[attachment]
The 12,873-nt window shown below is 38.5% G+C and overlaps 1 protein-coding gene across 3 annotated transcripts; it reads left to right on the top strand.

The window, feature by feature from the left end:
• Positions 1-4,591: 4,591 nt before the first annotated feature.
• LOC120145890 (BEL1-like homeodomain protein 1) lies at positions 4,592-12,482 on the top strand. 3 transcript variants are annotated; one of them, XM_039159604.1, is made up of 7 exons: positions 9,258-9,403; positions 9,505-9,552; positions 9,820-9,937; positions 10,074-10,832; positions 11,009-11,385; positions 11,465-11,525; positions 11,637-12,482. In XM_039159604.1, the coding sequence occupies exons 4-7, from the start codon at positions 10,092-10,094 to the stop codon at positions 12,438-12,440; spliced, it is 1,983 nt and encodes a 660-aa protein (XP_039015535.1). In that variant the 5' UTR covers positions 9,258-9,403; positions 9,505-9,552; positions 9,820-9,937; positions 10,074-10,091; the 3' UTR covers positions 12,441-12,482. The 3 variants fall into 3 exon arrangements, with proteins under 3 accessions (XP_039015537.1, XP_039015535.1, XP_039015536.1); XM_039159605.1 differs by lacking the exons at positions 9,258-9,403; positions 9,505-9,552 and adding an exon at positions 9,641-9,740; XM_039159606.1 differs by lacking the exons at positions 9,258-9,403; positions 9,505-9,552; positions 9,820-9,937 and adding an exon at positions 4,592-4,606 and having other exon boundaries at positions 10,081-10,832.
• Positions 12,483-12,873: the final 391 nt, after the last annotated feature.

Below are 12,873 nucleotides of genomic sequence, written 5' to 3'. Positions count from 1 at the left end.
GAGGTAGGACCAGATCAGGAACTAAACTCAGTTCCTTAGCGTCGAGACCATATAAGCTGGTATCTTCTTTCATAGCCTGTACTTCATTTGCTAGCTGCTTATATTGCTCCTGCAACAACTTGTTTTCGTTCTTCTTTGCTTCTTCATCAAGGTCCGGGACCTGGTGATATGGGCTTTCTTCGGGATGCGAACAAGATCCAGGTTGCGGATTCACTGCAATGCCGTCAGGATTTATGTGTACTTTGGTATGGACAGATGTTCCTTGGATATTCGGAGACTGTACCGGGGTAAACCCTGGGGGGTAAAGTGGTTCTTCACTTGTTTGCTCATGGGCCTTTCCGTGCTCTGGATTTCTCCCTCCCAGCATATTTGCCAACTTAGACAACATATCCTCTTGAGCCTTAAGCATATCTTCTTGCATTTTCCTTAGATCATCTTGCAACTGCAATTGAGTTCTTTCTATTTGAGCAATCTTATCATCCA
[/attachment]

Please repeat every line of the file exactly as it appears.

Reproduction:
The 12,873-nt window shown below is 38.5% G+C and overlaps 1 protein-coding gene across 3 annotated transcripts; it reads left to right on the top strand.

The window, feature by feature from the left end:
• Positions 1-4,591: 4,591 nt before the first annotated feature.
• LOC120145890 (BEL1-like homeodomain protein 1) lies at positions 4,592-12,482 on the top strand. 3 transcript variants are annotated; one of them, XM_039159604.1, is made up of 7 exons: positions 9,258-9,403; positions 9,505-9,552; positions 9,820-9,937; positions 10,074-10,832; positions 11,009-11,385; positions 11,465-11,525; positions 11,637-12,482. In XM_039159604.1, the coding sequence occupies exons 4-7, from the start codon at positions 10,092-10,094 to the stop codon at positions 12,438-12,440; spliced, it is 1,983 nt and encodes a 660-aa protein (XP_039015535.1). In that variant the 5' UTR covers positions 9,258-9,403; positions 9,505-9,552; positions 9,820-9,937; positions 10,074-10,091; the 3' UTR covers positions 12,441-12,482. The 3 variants fall into 3 exon arrangements, with proteins under 3 accessions (XP_039015537.1, XP_039015535.1, XP_039015536.1); XM_039159605.1 differs by lacking the exons at positions 9,258-9,403; positions 9,505-9,552 and adding an exon at positions 9,641-9,740; XM_039159606.1 differs by lacking the exons at positions 9,258-9,403; positions 9,505-9,552; positions 9,820-9,937 and adding an exon at positions 4,592-4,606 and having other exon boundaries at positions 10,081-10,832.
• Positions 12,483-12,873: the final 391 nt, after the last annotated feature.

Below are 12,873 nucleotides of genomic sequence, written 5' to 3'. Positions count from 1 at the left end.
GAGGTAGGACCAGATCAGGAACTAAACTCAGTTCCTTAGCGTCGAGACCATATAAGCTGGTATCTTCTTTCATAGCCTGTACTTCATTTGCTAGCTGCTTATATTGCTCCTGCAACAACTTGTTTTCGTTCTTCTTTGCTTCTTCATCAAGGTCCGGGACCTGGTGATATGGGCTTTCTTCGGGATGCGAACAAGATCCAGGTTGCGGATTCACTGCAATGCCGTCAGGATTTATGTGTACTTTGGTATGGACAGATGTTCCTTGGATATTCGGAGACTGTACCGGGGTAAACCCTGGGGGGTAAAGTGGTTCTTCACTTGTTTGCTCATGGGCCTTTCCGTGCTCTGGATTTCTCCCTCCCAGCATATTTGCCAACTTAGACAACATATCCTCTTGAGCCTTAAGCATATCTTCTTGCATTTTCCTTAGATCATCTTGCAACTGCAATTGAGTTCTTTCTATTTGAGCAATCTTATCATCCA